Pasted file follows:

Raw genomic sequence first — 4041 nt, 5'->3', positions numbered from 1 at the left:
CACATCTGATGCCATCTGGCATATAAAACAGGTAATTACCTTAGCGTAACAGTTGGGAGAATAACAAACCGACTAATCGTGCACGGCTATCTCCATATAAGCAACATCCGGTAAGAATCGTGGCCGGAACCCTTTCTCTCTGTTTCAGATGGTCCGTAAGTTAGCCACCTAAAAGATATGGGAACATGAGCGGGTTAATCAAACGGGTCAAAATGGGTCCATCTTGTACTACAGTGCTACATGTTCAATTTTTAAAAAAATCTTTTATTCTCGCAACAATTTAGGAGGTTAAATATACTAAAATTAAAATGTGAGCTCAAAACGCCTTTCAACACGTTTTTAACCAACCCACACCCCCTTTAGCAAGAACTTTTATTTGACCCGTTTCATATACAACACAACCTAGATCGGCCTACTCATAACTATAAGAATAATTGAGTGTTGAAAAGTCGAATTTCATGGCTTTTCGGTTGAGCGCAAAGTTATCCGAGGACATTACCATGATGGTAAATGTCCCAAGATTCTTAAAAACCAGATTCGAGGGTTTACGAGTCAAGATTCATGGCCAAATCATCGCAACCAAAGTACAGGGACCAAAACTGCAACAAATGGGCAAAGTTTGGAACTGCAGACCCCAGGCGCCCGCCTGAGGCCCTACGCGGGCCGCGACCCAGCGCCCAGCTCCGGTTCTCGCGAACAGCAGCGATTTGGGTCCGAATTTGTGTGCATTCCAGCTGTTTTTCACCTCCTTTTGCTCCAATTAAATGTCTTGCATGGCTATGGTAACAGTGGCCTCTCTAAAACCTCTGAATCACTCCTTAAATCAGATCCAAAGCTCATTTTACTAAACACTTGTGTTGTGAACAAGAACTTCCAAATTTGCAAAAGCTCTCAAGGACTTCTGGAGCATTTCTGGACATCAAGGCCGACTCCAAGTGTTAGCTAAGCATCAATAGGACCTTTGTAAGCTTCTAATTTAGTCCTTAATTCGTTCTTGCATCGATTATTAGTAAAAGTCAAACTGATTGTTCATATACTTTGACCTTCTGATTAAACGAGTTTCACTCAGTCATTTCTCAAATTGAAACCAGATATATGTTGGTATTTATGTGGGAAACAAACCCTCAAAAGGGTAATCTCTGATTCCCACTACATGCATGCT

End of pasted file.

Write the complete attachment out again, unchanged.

Raw genomic sequence first — 4041 nt, 5'->3', positions numbered from 1 at the left:
CACATCTGATGCCATCTGGCATATAAAACAGGTAATTACCTTAGCGTAACAGTTGGGAGAATAACAAACCGACTAATCGTGCACGGCTATCTCCATATAAGCAACATCCGGTAAGAATCGTGGCCGGAACCCTTTCTCTCTGTTTCAGATGGTCCGTAAGTTAGCCACCTAAAAGATATGGGAACATGAGCGGGTTAATCAAACGGGTCAAAATGGGTCCATCTTGTACTACAGTGCTACATGTTCAATTTTTAAAAAAATCTTTTATTCTCGCAACAATTTAGGAGGTTAAATATACTAAAATTAAAATGTGAGCTCAAAACGCCTTTCAACACGTTTTTAACCAACCCACACCCCCTTTAGCAAGAACTTTTATTTGACCCGTTTCATATACAACACAACCTAGATCGGCCTACTCATAACTATAAGAATAATTGAGTGTTGAAAAGTCGAATTTCATGGCTTTTCGGTTGAGCGCAAAGTTATCCGAGGACATTACCATGATGGTAAATGTCCCAAGATTCTTAAAAACCAGATTCGAGGGTTTACGAGTCAAGATTCATGGCCAAATCATCGCAACCAAAGTACAGGGACCAAAACTGCAACAAATGGGCAAAGTTTGGAACTGCAGACCCCAGGCGCCCGCCTGAGGCCCTACGCGGGCCGCGACCCAGCGCCCAGCTCCGGTTCTCGCGAACAGCAGCGATTTGGGTCCGAATTTGTGTGCATTCCAGCTGTTTTTCACCTCCTTTTGCTCCAATTAAATGTCTTGCATGGCTATGGTAACAGTGGCCTCTCTAAAACCTCTGAATCACTCCTTAAATCAGATCCAAAGCTCATTTTACTAAACACTTGTGTTGTGAACAAGAACTTCCAAATTTGCAAAAGCTCTCAAGGACTTCTGGAGCATTTCTGGACATCAAGGCCGACTCCAAGTGTTAGCTAAGCATCAATAGGACCTTTGTAAGCTTCTAATTTAGTCCTTAATTCGTTCTTGCATCGATTATTAGTAAAAGTCAAACTGATTGTTCATATACTTTGACCTTCTGATTAAACGAGTTTCACTCAGTCATTTCTCAAATTGAAACCAGATATATGTTGGTATTTATGTGGGAAACAAACCCTCAAAAGGGTAATCTCTGATTCCCACTACATGCATGCT